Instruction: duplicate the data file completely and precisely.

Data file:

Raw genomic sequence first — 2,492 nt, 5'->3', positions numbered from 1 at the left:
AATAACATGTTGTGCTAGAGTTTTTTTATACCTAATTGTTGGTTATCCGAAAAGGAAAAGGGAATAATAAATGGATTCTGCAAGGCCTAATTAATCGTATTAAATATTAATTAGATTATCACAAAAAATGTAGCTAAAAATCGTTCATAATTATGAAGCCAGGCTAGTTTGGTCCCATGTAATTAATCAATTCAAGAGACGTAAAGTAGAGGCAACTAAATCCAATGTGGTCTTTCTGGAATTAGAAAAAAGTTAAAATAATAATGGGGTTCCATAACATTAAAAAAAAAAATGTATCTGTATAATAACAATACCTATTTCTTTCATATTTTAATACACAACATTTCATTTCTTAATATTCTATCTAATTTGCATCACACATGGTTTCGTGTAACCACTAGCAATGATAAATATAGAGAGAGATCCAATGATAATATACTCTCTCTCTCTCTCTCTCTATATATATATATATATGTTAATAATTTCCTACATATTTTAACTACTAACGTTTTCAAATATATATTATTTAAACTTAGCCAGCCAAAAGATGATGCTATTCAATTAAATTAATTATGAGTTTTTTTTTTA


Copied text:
Raw genomic sequence first — 2,492 nt, 5'->3', positions numbered from 1 at the left:
AATAACATGTTGTGCTAGAGTTTTTTTATACCTAATTGTTGGTTATCCGAAAAGGAAAAGGGAATAATAAATGGATTCTGCAAGGCCTAATTAATCGTATTAAATATTAATTAGATTATCACAAAAAATGTAGCTAAAAATCGTTCATAATTATGAAGCCAGGCTAGTTTGGTCCCATGTAATTAATCAATTCAAGAGACGTAAAGTAGAGGCAACTAAATCCAATGTGGTCTTTCTGGAATTAGAAAAAAGTTAAAATAATAATGGGGTTCCATAACATTAAAAAAAAAAATGTATCTGTATAATAACAATACCTATTTCTTTCATATTTTAATACACAACATTTCATTTCTTAATATTCTATCTAATTTGCATCACACATGGTTTCGTGTAACCACTAGCAATGATAAATATAGAGAGAGATCCAATGATAATATACTCTCTCTCTCTCTCTCTCTATATATATATATATATGTTAATAATTTCCTACATATTTTAACTACTAACGTTTTCAAATATATATTATTTAAACTTAGCCAGCCAAAAGATGATGCTATTCAATTAAATTAATTATGAGTTTTTTTTTTA